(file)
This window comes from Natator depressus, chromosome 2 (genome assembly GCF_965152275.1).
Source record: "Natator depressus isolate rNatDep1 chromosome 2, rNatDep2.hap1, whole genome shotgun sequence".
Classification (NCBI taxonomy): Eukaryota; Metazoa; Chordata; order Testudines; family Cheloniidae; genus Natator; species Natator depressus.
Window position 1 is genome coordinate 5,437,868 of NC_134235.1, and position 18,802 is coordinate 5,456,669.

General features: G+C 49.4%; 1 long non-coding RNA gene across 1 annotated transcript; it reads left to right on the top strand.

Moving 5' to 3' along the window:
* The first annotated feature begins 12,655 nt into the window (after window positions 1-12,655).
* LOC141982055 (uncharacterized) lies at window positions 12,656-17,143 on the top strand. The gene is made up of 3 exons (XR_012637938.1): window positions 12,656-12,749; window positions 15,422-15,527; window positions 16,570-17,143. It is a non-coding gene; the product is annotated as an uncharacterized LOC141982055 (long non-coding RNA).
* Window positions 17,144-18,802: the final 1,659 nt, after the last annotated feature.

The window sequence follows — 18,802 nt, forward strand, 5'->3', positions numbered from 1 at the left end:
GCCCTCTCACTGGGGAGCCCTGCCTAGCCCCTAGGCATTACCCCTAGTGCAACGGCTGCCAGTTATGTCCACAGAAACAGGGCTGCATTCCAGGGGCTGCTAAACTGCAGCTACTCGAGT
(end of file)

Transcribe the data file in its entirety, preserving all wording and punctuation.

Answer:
This window comes from Natator depressus, chromosome 2 (genome assembly GCF_965152275.1).
Source record: "Natator depressus isolate rNatDep1 chromosome 2, rNatDep2.hap1, whole genome shotgun sequence".
Classification (NCBI taxonomy): Eukaryota; Metazoa; Chordata; order Testudines; family Cheloniidae; genus Natator; species Natator depressus.
Window position 1 is genome coordinate 5,437,868 of NC_134235.1, and position 18,802 is coordinate 5,456,669.

General features: G+C 49.4%; 1 long non-coding RNA gene across 1 annotated transcript; it reads left to right on the top strand.

Moving 5' to 3' along the window:
* The first annotated feature begins 12,655 nt into the window (after window positions 1-12,655).
* LOC141982055 (uncharacterized) lies at window positions 12,656-17,143 on the top strand. The gene is made up of 3 exons (XR_012637938.1): window positions 12,656-12,749; window positions 15,422-15,527; window positions 16,570-17,143. It is a non-coding gene; the product is annotated as an uncharacterized LOC141982055 (long non-coding RNA).
* Window positions 17,144-18,802: the final 1,659 nt, after the last annotated feature.

The window sequence follows — 18,802 nt, forward strand, 5'->3', positions numbered from 1 at the left end:
GCCCTCTCACTGGGGAGCCCTGCCTAGCCCCTAGGCATTACCCCTAGTGCAACGGCTGCCAGTTATGTCCACAGAAACAGGGCTGCATTCCAGGGGCTGCTAAACTGCAGCTACTCGAGT